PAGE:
We only scratched the surface of what Chula had to offer on our first visit. We did not even get to try the fish tacos, poke, sushi or fish and chips. Since then, I have already been back once, this time popping into the Scottsdale location. That time I tried the spicy tuna bowl, which was everything I hoped for. If you are a pescatarian, seafood aficionado or even consummate landlubber, you can hook a big one anytime with at Chula Seafood Uptown.

Photo by Kenny Eliason on Unsplash

National Pride Grant money

The LGBTQIA+ National Grant allows eligible small businesses to receive one of 25 grants totaling $25,000. Founders First is committed to increasing the number of diverse founder-led companies generating over $1 million in revenue and creating premium-wage jobs. To be eligible, the company's founder must identify as LGBTQIA+, have an active U.S.-based business, be the CEO, President, or owner, and employ between 2 and 50 employees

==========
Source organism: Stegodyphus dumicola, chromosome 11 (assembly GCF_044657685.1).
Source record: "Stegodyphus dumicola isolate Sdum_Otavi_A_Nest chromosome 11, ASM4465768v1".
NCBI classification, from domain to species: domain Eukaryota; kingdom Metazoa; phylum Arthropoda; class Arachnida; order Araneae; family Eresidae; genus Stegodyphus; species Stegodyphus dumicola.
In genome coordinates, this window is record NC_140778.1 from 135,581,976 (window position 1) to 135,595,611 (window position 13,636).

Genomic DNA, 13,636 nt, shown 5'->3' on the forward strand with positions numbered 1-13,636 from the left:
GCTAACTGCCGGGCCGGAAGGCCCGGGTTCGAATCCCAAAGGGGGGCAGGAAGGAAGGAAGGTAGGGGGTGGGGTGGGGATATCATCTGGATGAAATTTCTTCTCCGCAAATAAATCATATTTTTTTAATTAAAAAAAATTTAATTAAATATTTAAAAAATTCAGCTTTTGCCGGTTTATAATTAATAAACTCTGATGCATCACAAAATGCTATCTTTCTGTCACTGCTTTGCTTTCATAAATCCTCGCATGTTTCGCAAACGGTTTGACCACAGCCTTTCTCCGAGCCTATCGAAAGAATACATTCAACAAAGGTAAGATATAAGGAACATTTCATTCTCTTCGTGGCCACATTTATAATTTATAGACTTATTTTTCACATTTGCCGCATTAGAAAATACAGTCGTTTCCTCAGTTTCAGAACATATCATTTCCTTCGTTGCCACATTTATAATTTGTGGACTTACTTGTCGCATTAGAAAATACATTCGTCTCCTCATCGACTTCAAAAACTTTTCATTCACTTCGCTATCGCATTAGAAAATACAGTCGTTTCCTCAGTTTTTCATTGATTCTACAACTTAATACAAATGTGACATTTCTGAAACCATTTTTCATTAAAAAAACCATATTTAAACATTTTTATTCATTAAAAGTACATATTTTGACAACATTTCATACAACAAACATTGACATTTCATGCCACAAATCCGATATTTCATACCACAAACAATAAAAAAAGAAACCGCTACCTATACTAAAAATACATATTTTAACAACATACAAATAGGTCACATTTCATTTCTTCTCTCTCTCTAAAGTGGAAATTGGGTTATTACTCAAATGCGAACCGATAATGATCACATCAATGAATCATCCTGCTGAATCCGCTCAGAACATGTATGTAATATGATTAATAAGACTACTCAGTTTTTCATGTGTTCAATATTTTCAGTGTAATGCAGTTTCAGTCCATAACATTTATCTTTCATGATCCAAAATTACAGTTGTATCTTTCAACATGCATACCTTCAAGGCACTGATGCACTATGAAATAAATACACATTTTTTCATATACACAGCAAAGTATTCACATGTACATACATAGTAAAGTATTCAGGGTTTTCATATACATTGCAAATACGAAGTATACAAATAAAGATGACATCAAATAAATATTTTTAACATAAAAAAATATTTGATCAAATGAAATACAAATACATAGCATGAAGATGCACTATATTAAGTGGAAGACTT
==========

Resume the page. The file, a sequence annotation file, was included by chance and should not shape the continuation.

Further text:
SAN DIEGO (PRWEB) May 06, 2023 -- Founders First CDC (Founders First), a national 501(c)(3) non-profit organization that empowers the expansion of diverse founder-led, revenue-generating businesses alongside TurningPoint Executive Search, is pleased to announce that the inaugural National Pride Grant, a grant fund to support U.S. based LGBTQIA+ small business owners, is now open for pre-registration.

Keep readingShow less

The Perfect Jean

Disclaimer: This product has been tested and reviewed by our writer and any views or opinions are their own. Please note there are affiliate links and at no additional cost to you, we may earn a commission if you make a purchase.

I don’t know what it is with men’s jeans that make it so difficult to find the right pair. It takes time to go through all these denim brands and try styles like straight-legged, boot-cut, and then the disco favorite, flared jeans. Thanks to popular metal bands back in the day, acid-washed and stone-washed jeans were a thing–pair those with a biker jacket and some big hair, and you were set.

Keep readingShow less
Photo by Margo Amala on Unsplash

The Best Cannabis Edibles for 2023

Disclaimer: Please note there are affiliate links and at no additional cost to you, we may earn a commission if you make a purchase.

I think we’ve all been there back in the day when we smoked our first joint, and then some, (sorry mom)–hacking, coughing, and choking on the herbaceous weed. Nowadays, there are several products on the market that produces the same effects but without a sore throat like the popular cannabis edibles.

Keep readingShow less